According to the report that has reached us from our sources, Google has started releasing desktop browser support for Android Messages, giving users the ability to use their PC to send and view messages that have been received on their Android smartphone. This web version as stated by Google is able to support sending texts, images, and stickers.
In order to make use of the web version, the Android Messages website requires that you scan a QR code with the use of the Android Messages mobile app in a bid to link the both of them together. This is just about the same way Allo is linked to its web client. The only regret is that, that section of the Messages app is not yet running. But, there is hope that in a matter of time it will be made available and users can begin to chat across various platforms.
This happens to be the first important step made by Google in a move towards Chat which on its own end is the application of the Rich Communication Services (RCS) of the company within Android Messages. As Google hopes to be a practicable competitor to such platforms as the iMessage, WhatsApp, Facebook Messenger, Twitter and more, it is only smart for the company to consider a desktop version. Allo was supposed to be the first attempt towards that objective, but Google is putting to a stop every effort and investment in the app and is placing its bet that Android Messages which is the default messaging app on a lot of smartphones is the best chance it has at succeeding. A lot of carriers have also agreed to support Chat and integrate the benefits (read receipts, typing indicators, full-resolution images and video, and improved group texts) provided by RCS. The major disadvantage however is that none of it is totally encrypted.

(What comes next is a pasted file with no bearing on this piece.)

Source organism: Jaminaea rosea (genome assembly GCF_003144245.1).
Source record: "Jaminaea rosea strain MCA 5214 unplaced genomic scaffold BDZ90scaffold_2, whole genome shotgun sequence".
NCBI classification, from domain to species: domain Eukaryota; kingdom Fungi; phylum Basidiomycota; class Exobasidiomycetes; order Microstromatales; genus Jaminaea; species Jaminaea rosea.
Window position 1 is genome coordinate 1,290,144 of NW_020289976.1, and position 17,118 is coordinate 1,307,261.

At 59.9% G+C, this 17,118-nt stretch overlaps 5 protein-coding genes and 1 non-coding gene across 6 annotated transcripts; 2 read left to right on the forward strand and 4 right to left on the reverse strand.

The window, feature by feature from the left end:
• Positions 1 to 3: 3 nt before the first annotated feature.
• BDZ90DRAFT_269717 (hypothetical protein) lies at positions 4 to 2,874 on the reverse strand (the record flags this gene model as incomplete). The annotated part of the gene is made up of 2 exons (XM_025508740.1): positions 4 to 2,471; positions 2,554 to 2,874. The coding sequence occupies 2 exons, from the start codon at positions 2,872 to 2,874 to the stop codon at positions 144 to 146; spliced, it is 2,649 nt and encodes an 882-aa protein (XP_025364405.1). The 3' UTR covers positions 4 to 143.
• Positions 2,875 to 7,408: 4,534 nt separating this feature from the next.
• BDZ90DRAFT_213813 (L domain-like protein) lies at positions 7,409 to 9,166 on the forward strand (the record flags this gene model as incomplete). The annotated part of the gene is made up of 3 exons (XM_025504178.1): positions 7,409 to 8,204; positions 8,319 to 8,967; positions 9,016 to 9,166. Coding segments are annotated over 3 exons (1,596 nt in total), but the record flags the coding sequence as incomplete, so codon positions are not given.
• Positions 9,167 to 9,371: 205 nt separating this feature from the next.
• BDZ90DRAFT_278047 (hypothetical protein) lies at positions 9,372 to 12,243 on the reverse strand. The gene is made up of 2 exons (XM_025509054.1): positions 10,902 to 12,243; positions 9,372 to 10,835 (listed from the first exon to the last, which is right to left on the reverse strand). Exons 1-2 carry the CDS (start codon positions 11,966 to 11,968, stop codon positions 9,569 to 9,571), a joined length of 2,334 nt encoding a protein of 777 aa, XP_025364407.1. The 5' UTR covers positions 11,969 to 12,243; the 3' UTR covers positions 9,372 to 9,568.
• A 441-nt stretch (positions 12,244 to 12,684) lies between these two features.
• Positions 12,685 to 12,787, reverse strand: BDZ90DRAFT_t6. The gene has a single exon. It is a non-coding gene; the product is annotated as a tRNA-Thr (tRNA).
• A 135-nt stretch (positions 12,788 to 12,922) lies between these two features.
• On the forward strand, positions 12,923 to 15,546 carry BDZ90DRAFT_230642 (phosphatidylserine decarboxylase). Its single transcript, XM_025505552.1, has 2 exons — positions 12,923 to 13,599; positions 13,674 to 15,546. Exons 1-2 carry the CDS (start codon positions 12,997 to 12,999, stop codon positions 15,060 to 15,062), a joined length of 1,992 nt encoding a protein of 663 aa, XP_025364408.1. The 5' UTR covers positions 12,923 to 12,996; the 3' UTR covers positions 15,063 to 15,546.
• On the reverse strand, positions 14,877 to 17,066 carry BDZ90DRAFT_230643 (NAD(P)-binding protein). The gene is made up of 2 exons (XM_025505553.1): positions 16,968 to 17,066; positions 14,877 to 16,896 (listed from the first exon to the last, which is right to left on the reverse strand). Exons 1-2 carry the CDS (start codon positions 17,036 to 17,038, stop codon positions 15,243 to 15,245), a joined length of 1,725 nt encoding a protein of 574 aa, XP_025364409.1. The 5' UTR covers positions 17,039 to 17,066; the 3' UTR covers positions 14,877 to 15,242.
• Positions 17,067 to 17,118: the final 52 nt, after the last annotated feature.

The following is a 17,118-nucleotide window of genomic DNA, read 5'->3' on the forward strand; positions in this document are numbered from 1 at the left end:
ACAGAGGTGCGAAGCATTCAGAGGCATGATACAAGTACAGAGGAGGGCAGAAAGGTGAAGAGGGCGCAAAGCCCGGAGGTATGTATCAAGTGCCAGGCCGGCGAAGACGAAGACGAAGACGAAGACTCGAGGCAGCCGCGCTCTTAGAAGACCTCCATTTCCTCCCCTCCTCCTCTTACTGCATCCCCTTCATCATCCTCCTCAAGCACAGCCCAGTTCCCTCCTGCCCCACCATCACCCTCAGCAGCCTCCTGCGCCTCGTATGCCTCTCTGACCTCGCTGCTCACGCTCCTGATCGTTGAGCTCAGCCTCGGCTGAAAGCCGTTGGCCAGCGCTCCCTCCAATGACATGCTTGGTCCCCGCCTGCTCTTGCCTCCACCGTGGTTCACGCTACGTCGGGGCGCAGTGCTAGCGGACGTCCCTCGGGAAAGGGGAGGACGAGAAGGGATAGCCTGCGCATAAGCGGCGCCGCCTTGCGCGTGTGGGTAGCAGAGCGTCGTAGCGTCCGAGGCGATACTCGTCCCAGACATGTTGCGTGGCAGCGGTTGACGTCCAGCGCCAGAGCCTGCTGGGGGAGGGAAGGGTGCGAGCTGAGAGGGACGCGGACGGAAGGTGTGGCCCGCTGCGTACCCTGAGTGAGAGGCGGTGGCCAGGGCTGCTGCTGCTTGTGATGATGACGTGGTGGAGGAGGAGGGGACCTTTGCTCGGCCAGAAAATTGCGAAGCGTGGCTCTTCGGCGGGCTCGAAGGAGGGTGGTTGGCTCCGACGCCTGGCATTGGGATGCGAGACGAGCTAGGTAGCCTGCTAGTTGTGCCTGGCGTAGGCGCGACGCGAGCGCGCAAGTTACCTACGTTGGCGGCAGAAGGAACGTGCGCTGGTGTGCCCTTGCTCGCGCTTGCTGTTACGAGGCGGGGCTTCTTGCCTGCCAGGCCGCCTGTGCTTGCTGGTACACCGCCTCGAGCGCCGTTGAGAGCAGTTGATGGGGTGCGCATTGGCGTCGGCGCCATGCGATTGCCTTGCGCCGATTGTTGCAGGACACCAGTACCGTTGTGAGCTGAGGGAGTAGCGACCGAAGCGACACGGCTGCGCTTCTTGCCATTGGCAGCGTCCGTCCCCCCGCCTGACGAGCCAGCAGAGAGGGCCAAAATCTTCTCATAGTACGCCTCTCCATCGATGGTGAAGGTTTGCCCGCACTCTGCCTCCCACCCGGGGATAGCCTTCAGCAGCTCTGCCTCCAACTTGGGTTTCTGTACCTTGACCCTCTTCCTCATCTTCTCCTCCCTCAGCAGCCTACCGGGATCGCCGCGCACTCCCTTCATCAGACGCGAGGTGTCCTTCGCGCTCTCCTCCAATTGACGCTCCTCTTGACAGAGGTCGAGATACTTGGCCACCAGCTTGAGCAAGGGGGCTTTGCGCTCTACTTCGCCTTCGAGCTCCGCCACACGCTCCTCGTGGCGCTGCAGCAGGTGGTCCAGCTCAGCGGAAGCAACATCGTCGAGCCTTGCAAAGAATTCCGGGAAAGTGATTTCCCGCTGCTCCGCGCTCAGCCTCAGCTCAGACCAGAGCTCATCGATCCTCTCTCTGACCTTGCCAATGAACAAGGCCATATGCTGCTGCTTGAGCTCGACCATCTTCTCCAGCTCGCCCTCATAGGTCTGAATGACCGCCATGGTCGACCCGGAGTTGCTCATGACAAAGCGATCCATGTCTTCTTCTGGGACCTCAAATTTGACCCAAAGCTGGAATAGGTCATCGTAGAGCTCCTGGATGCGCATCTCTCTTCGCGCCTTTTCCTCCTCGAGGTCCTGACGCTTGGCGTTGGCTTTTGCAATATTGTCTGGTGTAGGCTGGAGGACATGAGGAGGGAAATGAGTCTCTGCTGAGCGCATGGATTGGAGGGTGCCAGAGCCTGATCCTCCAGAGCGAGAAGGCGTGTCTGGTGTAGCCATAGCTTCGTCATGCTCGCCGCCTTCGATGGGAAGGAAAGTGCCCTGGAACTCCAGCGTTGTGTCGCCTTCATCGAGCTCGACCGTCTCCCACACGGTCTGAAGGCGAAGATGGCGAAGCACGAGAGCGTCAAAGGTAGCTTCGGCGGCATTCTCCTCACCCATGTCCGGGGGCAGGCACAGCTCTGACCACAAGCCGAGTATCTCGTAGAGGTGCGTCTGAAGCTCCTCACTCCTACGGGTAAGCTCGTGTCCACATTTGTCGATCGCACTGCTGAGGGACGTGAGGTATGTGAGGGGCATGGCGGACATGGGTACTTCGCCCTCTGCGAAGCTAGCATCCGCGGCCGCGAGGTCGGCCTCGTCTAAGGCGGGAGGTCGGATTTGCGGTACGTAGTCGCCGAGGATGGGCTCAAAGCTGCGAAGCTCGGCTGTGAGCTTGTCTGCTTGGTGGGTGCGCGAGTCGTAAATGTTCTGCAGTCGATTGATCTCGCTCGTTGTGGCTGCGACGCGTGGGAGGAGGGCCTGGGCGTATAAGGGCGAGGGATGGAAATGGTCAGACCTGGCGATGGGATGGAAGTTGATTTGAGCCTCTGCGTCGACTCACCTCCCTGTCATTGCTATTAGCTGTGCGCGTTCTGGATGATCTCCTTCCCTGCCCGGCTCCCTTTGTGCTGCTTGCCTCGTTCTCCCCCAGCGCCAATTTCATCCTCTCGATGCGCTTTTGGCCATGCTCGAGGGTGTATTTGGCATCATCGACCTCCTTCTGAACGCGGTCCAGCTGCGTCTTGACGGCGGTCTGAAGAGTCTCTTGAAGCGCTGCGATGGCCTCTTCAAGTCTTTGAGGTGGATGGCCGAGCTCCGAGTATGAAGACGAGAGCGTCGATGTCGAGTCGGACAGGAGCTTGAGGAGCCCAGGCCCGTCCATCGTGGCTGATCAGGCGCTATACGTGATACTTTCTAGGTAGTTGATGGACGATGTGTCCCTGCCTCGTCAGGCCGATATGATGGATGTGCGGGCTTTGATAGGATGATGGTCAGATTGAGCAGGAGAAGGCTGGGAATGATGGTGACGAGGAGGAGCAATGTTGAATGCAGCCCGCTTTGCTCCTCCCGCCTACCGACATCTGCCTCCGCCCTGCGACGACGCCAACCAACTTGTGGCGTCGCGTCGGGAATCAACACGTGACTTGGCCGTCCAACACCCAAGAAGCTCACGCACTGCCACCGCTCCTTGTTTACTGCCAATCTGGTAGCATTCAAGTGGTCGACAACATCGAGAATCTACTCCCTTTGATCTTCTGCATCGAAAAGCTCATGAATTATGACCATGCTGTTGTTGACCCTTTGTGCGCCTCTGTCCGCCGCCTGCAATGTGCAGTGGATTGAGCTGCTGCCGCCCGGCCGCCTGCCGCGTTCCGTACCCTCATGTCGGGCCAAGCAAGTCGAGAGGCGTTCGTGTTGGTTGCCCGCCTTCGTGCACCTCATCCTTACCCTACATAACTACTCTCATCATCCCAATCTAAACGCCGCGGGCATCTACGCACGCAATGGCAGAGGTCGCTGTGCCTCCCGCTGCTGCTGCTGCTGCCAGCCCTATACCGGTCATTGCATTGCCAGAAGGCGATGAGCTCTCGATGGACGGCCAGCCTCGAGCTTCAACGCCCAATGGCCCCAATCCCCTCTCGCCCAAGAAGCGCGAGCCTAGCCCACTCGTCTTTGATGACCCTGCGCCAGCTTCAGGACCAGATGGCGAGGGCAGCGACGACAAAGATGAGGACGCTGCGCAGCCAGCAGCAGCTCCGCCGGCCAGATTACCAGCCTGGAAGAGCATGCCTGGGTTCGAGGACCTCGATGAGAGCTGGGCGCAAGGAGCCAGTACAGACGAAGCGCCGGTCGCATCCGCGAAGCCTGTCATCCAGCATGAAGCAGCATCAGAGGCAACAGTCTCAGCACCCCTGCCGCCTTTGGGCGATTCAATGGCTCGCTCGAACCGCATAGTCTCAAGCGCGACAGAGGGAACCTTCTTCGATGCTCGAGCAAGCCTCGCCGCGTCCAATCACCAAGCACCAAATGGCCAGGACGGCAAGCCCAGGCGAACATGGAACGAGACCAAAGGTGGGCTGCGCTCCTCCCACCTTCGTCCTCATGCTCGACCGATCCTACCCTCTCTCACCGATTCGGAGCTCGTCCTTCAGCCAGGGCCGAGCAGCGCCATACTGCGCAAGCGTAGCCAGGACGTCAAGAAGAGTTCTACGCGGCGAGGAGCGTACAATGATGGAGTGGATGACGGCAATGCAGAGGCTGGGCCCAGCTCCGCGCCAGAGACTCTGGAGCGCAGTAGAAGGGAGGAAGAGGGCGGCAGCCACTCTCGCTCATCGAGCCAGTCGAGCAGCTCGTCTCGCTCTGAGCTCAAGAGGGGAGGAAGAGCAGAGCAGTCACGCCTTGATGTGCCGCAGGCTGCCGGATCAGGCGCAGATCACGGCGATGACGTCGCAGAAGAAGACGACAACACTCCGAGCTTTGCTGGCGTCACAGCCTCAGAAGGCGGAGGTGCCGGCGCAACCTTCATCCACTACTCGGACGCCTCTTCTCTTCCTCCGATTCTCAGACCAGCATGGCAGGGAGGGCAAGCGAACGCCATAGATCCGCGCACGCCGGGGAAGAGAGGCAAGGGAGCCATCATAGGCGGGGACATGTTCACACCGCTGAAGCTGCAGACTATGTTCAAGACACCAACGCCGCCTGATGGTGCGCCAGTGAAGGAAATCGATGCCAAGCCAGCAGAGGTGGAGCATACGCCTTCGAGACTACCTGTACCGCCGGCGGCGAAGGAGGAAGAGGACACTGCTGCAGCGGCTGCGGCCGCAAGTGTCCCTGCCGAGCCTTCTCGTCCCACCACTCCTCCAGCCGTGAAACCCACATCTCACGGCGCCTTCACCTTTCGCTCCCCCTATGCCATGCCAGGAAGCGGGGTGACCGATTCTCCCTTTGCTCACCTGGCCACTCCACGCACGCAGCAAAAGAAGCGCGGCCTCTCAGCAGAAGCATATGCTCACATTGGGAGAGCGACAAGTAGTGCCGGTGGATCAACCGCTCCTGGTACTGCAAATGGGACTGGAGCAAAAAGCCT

In a blog post, Google revealed all the other latest improvements it has made to Android Messenger and they include a built-in GIF search, support for smart replies on more carriers, inline link previews, and easy copy/paste for 2-factor authentication messages.